The U.S. Supreme Court’s 5-4 vote on prayer at government meetings confirms religion continues to be the most divisive of issues in culture today.
The high court’s divided ruling this week was a result of a challenge in Greece, N.Y. The city was sued in 2007 for opening town government meetings with a prayer. It was alleged prayer violated the separation of church and state governed by the Constitution, and the suit maintained prayers offered in this particular town were mostly rooted in Christianity.
The majority opinion of the narrow vote found prayer “has a permissible ceremonial purpose. It is not an unconstitutional establishment of religion.” The two caveats outlined in the option were that diversity of religious beliefs be sought out by governments and that no requirements of attendees to participate take place.
The dissenting opinion read, “In this country, when citizens go before the government, they do not go as Christians or Muslims or Jews, but just as Americans. That is what it means to be an equal citizen irrespective of religion.”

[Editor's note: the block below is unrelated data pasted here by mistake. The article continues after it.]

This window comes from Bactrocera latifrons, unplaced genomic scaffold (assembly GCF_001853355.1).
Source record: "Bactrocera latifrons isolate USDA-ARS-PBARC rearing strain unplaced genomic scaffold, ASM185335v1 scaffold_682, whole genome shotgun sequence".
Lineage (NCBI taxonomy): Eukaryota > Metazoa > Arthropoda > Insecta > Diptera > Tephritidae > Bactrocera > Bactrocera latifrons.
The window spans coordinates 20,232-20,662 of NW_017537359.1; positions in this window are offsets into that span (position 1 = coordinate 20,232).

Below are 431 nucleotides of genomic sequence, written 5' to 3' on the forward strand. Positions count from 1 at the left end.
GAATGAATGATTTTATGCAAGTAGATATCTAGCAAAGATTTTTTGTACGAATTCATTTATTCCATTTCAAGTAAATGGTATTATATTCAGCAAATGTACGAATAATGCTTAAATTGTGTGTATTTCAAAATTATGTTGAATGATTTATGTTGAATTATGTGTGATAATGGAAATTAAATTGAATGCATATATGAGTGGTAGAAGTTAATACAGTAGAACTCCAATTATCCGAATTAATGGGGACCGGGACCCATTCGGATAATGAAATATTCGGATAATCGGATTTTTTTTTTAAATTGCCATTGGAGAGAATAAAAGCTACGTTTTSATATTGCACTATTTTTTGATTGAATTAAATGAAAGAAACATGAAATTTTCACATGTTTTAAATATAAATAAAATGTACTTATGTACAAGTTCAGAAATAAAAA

It’s a relief to learn that government officials can still bow their heads with a prayer to open their meetings without fear of legal action. In most cases, such as in Ocean City, the prayers are innocuous and have more to do with respect for the diversity of opinions present and strength to remain open-minded than any sort of blanket expression to God or a higher being. In Ocean City, the prayer usually comes first followed by the Pledge of Allegiance.
In other cases, such as in Berlin, a specific faith is more clearly represented. Each Berlin Mayor and Council meeting begins with the recitation of the Lord’s Prayer, which we find appropriate but surely there are others who do not. The good news is nobody is ostracized for not participating in the prayer or even the Pledge of Allegiance at these meetings. It’s their right to not participate and to our knowledge no other religious entity has ever requested the opportunity to lead the prayer.
It was affirming to see the Supreme Court preserved the right of those who do have a belief in a higher being to make a public acknowledgement before getting to government matters, so long as it’s inclusive of all faiths and not forced on anyone. The highest court in the land got this divisive issue right, albeit by the slimmest of possible margins.